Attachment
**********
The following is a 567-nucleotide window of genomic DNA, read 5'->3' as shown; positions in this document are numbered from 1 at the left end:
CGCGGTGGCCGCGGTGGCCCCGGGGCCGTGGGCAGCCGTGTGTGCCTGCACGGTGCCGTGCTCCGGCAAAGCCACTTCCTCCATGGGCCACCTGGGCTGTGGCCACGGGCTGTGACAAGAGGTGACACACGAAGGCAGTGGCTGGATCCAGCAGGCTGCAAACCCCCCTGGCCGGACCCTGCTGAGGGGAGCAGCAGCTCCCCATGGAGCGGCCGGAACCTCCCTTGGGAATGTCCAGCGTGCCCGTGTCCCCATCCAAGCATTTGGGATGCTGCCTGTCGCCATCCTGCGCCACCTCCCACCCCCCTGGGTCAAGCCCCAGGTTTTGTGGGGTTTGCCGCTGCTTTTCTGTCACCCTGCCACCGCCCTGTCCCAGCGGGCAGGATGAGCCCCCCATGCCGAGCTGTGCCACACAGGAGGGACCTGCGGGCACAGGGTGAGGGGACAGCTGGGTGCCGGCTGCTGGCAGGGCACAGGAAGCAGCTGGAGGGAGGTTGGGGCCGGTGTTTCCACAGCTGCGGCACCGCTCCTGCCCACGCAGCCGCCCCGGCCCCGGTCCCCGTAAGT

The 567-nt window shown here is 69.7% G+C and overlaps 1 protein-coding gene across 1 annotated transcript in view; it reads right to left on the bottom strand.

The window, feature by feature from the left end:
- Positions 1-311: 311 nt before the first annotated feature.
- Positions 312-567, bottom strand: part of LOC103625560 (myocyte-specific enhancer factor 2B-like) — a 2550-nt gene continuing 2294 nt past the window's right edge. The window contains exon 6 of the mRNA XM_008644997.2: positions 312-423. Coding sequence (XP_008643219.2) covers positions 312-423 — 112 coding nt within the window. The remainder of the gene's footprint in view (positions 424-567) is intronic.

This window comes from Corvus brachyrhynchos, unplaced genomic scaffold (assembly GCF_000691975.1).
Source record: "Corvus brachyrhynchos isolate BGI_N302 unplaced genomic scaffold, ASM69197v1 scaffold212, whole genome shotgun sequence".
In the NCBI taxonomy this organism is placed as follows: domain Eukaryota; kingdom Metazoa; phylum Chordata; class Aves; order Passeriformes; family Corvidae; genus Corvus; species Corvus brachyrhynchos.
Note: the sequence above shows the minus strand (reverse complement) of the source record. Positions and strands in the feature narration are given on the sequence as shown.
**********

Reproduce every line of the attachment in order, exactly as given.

The following is a 567-nucleotide window of genomic DNA, read 5'->3' as shown; positions in this document are numbered from 1 at the left end:
CGCGGTGGCCGCGGTGGCCCCGGGGCCGTGGGCAGCCGTGTGTGCCTGCACGGTGCCGTGCTCCGGCAAAGCCACTTCCTCCATGGGCCACCTGGGCTGTGGCCACGGGCTGTGACAAGAGGTGACACACGAAGGCAGTGGCTGGATCCAGCAGGCTGCAAACCCCCCTGGCCGGACCCTGCTGAGGGGAGCAGCAGCTCCCCATGGAGCGGCCGGAACCTCCCTTGGGAATGTCCAGCGTGCCCGTGTCCCCATCCAAGCATTTGGGATGCTGCCTGTCGCCATCCTGCGCCACCTCCCACCCCCCTGGGTCAAGCCCCAGGTTTTGTGGGGTTTGCCGCTGCTTTTCTGTCACCCTGCCACCGCCCTGTCCCAGCGGGCAGGATGAGCCCCCCATGCCGAGCTGTGCCACACAGGAGGGACCTGCGGGCACAGGGTGAGGGGACAGCTGGGTGCCGGCTGCTGGCAGGGCACAGGAAGCAGCTGGAGGGAGGTTGGGGCCGGTGTTTCCACAGCTGCGGCACCGCTCCTGCCCACGCAGCCGCCCCGGCCCCGGTCCCCGTAAGT

The 567-nt window shown here is 69.7% G+C and overlaps 1 protein-coding gene across 1 annotated transcript in view; it reads right to left on the bottom strand.

The window, feature by feature from the left end:
- Positions 1-311: 311 nt before the first annotated feature.
- Positions 312-567, bottom strand: part of LOC103625560 (myocyte-specific enhancer factor 2B-like) — a 2550-nt gene continuing 2294 nt past the window's right edge. The window contains exon 6 of the mRNA XM_008644997.2: positions 312-423. Coding sequence (XP_008643219.2) covers positions 312-423 — 112 coding nt within the window. The remainder of the gene's footprint in view (positions 424-567) is intronic.

This window comes from Corvus brachyrhynchos, unplaced genomic scaffold (assembly GCF_000691975.1).
Source record: "Corvus brachyrhynchos isolate BGI_N302 unplaced genomic scaffold, ASM69197v1 scaffold212, whole genome shotgun sequence".
In the NCBI taxonomy this organism is placed as follows: domain Eukaryota; kingdom Metazoa; phylum Chordata; class Aves; order Passeriformes; family Corvidae; genus Corvus; species Corvus brachyrhynchos.
Note: the sequence above shows the minus strand (reverse complement) of the source record. Positions and strands in the feature narration are given on the sequence as shown.